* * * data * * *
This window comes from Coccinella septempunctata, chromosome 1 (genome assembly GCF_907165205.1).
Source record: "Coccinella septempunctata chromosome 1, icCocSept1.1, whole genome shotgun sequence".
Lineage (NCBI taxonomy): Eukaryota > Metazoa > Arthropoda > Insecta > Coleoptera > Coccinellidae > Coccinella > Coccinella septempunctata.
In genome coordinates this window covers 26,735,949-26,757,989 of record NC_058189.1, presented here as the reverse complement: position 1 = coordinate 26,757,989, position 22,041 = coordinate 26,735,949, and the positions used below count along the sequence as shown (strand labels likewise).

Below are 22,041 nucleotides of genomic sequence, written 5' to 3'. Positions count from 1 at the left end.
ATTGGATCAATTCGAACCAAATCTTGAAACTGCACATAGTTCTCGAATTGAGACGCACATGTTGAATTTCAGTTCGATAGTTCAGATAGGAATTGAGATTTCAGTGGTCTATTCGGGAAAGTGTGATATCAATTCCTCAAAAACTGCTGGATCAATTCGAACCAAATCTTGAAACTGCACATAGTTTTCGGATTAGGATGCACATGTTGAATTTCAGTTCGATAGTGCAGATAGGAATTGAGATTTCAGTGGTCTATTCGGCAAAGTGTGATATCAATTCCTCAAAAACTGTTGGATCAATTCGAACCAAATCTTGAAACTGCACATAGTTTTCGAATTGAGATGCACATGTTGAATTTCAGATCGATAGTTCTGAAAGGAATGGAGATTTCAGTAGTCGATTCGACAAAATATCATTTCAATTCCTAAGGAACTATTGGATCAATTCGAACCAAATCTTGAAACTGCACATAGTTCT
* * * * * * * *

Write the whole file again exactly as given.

This window comes from Coccinella septempunctata, chromosome 1 (genome assembly GCF_907165205.1).
Source record: "Coccinella septempunctata chromosome 1, icCocSept1.1, whole genome shotgun sequence".
Lineage (NCBI taxonomy): Eukaryota > Metazoa > Arthropoda > Insecta > Coleoptera > Coccinellidae > Coccinella > Coccinella septempunctata.
In genome coordinates this window covers 26,735,949-26,757,989 of record NC_058189.1, presented here as the reverse complement: position 1 = coordinate 26,757,989, position 22,041 = coordinate 26,735,949, and the positions used below count along the sequence as shown (strand labels likewise).

Below are 22,041 nucleotides of genomic sequence, written 5' to 3'. Positions count from 1 at the left end.
ATTGGATCAATTCGAACCAAATCTTGAAACTGCACATAGTTCTCGAATTGAGACGCACATGTTGAATTTCAGTTCGATAGTTCAGATAGGAATTGAGATTTCAGTGGTCTATTCGGGAAAGTGTGATATCAATTCCTCAAAAACTGCTGGATCAATTCGAACCAAATCTTGAAACTGCACATAGTTTTCGGATTAGGATGCACATGTTGAATTTCAGTTCGATAGTGCAGATAGGAATTGAGATTTCAGTGGTCTATTCGGCAAAGTGTGATATCAATTCCTCAAAAACTGTTGGATCAATTCGAACCAAATCTTGAAACTGCACATAGTTTTCGAATTGAGATGCACATGTTGAATTTCAGATCGATAGTTCTGAAAGGAATGGAGATTTCAGTAGTCGATTCGACAAAATATCATTTCAATTCCTAAGGAACTATTGGATCAATTCGAACCAAATCTTGAAACTGCACATAGTTCT